Robin Roberts' Personal Story Highlights Need for More Bone Marrow Donors in the United States

Posted: June 14, 2012 at 6:14 am

BOCA RATON, Fla., June 13, 2012 (GLOBE NEWSWIRE) -- Good Morning America co-host Robin Roberts' decision to go public with the fact that she has a rare blood disorder was courageous and sheds light on the need for more bone marrow donors in the United States.

"In Robin's case, her sister turned out to be a perfect match, but the fact is, about two out of every three patients who need a transplant won't find a match in their family and will need to reach out to strangers to help save their lives," said Jay Feinberg, CEO of Gift of Life Bone Marrow Foundation, an international bone marrow registry based in Boca Raton, FL.

Approximately 10,000 people are diagnosed each year with a blood disease in which a bone marrow transplant could save their life, yet only half receive one. That is why the more people who are willing to donate, the better the chance of saving a life.

Feinberg knows that all too well. He was diagnosed with Leukemia in the early 1990s. He found his match in 1995 after more than 50,000 people were tested worldwide. He turned that grassroots movement into the not-for-profit Gift of Life Bone Marrow Foundation to get more donors into the worldwide registry and educate the public on the importance of donating. For its part, Gift of Life has facilitated more than 2,500 matches in its history and entered more than 200,000 people into the registry.

"It only takes one match to save a life, and that's what keeps us passionate and focused every day," said Feinberg, who found his match from a young woman who registered at the very last marrow drive organized for him. "The fact that someone as high profile as Robin Roberts is willing to share her personal story with the world will create a lot of new interest in people willing to become donors and to that end, that's a very positive thing. We wish her well in her upcoming treatments."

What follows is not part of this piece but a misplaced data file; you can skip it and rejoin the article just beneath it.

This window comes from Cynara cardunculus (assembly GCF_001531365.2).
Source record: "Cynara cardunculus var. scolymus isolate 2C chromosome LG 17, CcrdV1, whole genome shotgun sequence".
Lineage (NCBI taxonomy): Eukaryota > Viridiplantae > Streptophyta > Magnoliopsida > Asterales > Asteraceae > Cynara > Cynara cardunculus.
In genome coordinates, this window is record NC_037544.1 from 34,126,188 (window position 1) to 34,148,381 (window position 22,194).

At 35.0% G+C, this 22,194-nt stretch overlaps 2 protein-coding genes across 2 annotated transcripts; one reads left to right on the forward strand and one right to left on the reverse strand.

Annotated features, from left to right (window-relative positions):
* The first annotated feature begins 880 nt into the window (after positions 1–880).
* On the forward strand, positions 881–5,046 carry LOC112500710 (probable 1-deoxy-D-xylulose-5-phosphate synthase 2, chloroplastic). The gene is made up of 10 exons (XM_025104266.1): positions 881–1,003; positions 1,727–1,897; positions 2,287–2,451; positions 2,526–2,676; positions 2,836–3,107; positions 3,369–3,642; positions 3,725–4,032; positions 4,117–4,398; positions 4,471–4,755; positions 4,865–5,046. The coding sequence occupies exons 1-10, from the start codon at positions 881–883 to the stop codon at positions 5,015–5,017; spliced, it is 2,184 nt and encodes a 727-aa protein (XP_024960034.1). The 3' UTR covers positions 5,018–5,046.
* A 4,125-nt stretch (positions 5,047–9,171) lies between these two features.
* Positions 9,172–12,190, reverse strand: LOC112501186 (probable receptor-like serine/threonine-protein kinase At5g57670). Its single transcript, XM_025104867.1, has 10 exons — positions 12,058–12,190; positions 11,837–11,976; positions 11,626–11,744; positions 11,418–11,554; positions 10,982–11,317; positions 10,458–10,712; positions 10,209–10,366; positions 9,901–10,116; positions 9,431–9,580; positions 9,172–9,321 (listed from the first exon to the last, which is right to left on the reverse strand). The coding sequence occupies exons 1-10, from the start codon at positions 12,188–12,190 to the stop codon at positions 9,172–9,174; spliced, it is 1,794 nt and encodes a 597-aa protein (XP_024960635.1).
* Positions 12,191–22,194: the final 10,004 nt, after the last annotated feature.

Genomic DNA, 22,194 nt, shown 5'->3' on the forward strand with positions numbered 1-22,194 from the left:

Gift of Life Bone Marrow Foundation, through its network of life-saving volunteers, organizes dozens of bone marrow drives per year around the world. Feinberg said becoming a donor is easy. A cotton swab is rubbed on the inside of the mouth to collect cells used for tissue typing. That information is then entered into the registry where anyone needing a transplant can turn to see if they find someone compatible. If a match is made, the donor is notified by phone and then undergoes one more test to confirm he or she is a perfect match. If so, the donor then undergoes a complete physical exam, and then the donation procedure, which involves either the taking of blood stem cells from the arms, or bone marrow from the hip. Those life-saving cells are then transplanted into the sick patient. The donor's marrow will eventually replenish itself. On average, one in 1,000 of Gift of Life donors is asked to donate every year.

For more information on bone marrow and blood stem cell transplants, and to see answers to frequently asked questions, please log onto http://www.giftoflife.org.

About the Gift of Life Bone Marrow Foundation

Gift of Life helps children and adults suffering from leukemia, lymphoma, other cancers and genetic disorders find donors for blood and marrow transplants. Headquartered in Boca Raton, Florida, Gift of Life is an internationally recognized bone marrow, blood stem cell, and umbilical cord blood registry. Through its life-saving work, Gift of Life is a world leader helping children and adults find the matches they need when they need them. For more information log on to http://www.giftoflife.org.

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Robin Roberts' Personal Story Highlights Need for More Bone Marrow Donors in the United States

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